Richard Woodruff, Founder of Front Line Kit - A British Volunteer Making a Difference in Ukraine
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November 20, 2023

Richard Woodruff, Founder of Front Line Kit - A British Volunteer Making a Difference in Ukraine

Meet British Volunteer Richard Woodruff founder of Front Line Kit.

Hi, Richard, can you tell us a bit about yourself? How long have you been in Ukraine and what inspired you to come here?

My name is Richard and I’m from London, the capital of Great Britain. I’m 30 years old, I’m volunteering in Ukraine. I’ve been in Ukraine for over 500 days now and I was inspired to come here by seeing the horrors happening here on Sky News, specifically Bucha made me book my flights to head on out.

When you came to Ukraine, how did you find where to volunteer and where was your first point of volunteer work?

Luckily, I found a wonderful person on a bus on the way over the border, and they very kindly helped me ask someone at the train station. When I arrived in Lviv, there was a lady in a blue jacket standing outside the train station. We went over and asked her where can I help? Where can I volunteer in Ukraine? She told me about Dobrobat in Kyiv, which is on the VolunteeringUkraine website and Lviv Volunteer Kitchen, which is in Lviv. So I went the next day to start helping cut up veg, and then a month later I went to Dobrobat in Kyiv and helped rebuild a school. 

You told us that you have been in Ukraine for over 500 days. What projects have you been involved in during this period?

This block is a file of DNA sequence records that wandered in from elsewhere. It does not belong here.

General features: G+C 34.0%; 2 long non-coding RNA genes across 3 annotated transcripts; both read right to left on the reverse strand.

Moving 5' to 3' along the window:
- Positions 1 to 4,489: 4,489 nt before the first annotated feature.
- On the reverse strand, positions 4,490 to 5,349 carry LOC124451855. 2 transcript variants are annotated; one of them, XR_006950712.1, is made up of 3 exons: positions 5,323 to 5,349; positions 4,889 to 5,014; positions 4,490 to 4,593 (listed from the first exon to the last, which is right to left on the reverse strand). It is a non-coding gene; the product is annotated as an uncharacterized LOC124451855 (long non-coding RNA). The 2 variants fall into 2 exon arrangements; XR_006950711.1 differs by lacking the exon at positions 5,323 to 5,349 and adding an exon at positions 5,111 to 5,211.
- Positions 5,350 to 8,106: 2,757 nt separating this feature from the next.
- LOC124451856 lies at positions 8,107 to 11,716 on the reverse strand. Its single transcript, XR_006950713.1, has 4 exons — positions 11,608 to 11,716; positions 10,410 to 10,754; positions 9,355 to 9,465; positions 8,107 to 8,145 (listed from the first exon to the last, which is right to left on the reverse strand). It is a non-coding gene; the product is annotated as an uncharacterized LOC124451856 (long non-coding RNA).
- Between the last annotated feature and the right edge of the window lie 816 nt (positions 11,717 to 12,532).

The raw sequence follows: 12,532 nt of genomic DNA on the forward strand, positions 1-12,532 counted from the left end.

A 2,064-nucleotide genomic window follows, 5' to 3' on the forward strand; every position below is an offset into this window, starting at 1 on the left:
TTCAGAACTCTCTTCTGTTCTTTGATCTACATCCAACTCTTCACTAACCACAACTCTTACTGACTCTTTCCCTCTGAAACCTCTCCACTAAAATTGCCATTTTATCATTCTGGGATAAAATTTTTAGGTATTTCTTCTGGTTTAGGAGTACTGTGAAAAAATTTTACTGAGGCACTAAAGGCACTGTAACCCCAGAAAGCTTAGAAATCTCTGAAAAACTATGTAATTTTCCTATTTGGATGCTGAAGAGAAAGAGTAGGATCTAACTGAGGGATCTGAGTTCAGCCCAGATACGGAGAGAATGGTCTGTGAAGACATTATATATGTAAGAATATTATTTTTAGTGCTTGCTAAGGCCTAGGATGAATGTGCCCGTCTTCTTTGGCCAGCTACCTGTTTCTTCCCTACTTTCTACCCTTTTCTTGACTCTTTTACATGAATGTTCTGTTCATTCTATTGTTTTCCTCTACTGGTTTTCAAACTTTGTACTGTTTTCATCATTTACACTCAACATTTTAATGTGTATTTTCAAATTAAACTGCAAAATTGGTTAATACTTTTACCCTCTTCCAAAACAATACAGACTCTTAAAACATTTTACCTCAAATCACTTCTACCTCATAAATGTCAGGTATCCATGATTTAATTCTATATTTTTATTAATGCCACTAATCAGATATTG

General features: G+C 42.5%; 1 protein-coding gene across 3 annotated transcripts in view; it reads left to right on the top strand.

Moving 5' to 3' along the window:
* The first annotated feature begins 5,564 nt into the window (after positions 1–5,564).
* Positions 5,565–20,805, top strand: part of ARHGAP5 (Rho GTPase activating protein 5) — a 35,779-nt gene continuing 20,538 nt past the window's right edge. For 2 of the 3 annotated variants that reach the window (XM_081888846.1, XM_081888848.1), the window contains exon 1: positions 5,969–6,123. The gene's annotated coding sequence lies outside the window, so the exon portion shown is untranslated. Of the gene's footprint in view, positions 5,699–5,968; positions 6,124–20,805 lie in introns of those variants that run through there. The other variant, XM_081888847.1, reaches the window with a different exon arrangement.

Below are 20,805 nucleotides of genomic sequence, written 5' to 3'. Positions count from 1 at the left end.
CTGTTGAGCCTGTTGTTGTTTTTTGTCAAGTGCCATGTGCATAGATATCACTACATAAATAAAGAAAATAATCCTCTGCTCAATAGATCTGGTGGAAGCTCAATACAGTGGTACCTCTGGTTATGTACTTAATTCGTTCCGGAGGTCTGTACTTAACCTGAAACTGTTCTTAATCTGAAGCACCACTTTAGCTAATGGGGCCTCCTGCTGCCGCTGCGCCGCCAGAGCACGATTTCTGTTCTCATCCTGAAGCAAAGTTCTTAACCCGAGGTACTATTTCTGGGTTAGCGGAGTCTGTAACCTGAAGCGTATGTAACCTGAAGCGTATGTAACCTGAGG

The project list is endless, everything from rebuilding to aid deliveries to the Front Line, both military & civilian, going to the very Front Line in Kupiansk, being in Kherson Oblast for months at a time under intense shelling, delivering humanitarian aid, whether in Kherson Oblast or the little towns around there, also Mykolaiv. Anywhere that needed food and help, Ernest from an NGO “Angel of Life” and I were delivering humanitarian aid packages, normally provided by the Canadian Ukrainian Aid Foundation. Apart from that, any time a soldier or someone needed something, we would be there to help them out. Our current project is energy bar-making. We’re knitting a lot of camouflage nets as well. Anything that the troops need, we try to source, and if we can’t source it, we make it ourselves because it’s normally cheaper to do that with our incredible volunteer workforce. 

Can you tell us more about your current energy bar project? How did you come up with this idea and can you tell us why it’s important right now?

We had lots of requests from the Front Lines when we were travelling around the country for very quick nutrition that they can get at a trench level where they are not able to cook. One option is the meal packets that you can buy at any Epicenter (hypermarket chain in Ukraine) that have a self-warming patch in them, which will heat the food without a heat source. Also, you have the Western MREs, which you can also eat in a trench but apart from that there was no other food source, so we turned to energy bars because that was specifically what they had requested, and we had also met with lots of different organisations that were making ready-to-eat options, such as crackers with the Kyiv Kitchen Hub “Ants” and also beef jerky, chicken jerky, pork jerky. There was lots of need for instant yummy protein. So, the idea of energy bars actually came from the troops themselves.